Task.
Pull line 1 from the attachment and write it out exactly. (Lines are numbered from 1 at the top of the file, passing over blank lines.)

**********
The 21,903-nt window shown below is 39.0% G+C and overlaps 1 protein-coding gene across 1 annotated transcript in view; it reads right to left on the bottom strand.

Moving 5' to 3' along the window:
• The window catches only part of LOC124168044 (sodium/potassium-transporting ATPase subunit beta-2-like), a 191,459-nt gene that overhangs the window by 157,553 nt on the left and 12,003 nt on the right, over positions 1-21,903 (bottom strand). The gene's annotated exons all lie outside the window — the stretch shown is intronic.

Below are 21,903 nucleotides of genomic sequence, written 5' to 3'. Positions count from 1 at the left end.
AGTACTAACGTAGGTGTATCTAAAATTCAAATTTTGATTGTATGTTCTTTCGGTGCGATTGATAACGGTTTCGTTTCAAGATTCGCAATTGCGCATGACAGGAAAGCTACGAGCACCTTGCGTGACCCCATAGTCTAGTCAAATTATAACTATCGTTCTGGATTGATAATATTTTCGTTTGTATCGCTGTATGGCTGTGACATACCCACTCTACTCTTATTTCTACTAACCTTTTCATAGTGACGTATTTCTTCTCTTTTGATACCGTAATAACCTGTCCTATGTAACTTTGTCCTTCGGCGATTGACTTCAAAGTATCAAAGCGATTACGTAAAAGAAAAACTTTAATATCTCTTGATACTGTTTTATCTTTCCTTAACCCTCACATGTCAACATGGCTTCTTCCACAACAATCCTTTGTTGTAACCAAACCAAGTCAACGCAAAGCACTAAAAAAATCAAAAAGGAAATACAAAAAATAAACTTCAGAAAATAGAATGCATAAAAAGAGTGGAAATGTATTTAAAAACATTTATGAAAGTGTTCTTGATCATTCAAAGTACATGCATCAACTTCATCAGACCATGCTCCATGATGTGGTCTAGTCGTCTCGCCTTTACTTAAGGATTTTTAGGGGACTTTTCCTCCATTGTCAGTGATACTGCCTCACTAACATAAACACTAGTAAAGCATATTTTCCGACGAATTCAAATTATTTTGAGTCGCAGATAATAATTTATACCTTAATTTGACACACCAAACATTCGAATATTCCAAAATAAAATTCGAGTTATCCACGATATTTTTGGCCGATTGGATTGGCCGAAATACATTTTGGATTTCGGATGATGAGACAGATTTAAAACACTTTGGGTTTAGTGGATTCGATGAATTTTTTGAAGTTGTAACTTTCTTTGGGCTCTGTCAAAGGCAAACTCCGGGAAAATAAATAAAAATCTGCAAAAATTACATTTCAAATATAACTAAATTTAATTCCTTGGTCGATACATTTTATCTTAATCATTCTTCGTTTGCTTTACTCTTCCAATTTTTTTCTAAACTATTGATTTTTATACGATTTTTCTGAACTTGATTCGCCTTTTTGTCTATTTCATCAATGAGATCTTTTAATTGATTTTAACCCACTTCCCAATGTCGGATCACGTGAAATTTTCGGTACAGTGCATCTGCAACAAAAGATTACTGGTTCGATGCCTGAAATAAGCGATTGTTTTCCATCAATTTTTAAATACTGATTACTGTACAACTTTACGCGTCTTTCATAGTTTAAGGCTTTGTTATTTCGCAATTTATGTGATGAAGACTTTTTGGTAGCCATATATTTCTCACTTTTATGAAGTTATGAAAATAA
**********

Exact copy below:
The 21,903-nt window shown below is 39.0% G+C and overlaps 1 protein-coding gene across 1 annotated transcript in view; it reads right to left on the bottom strand.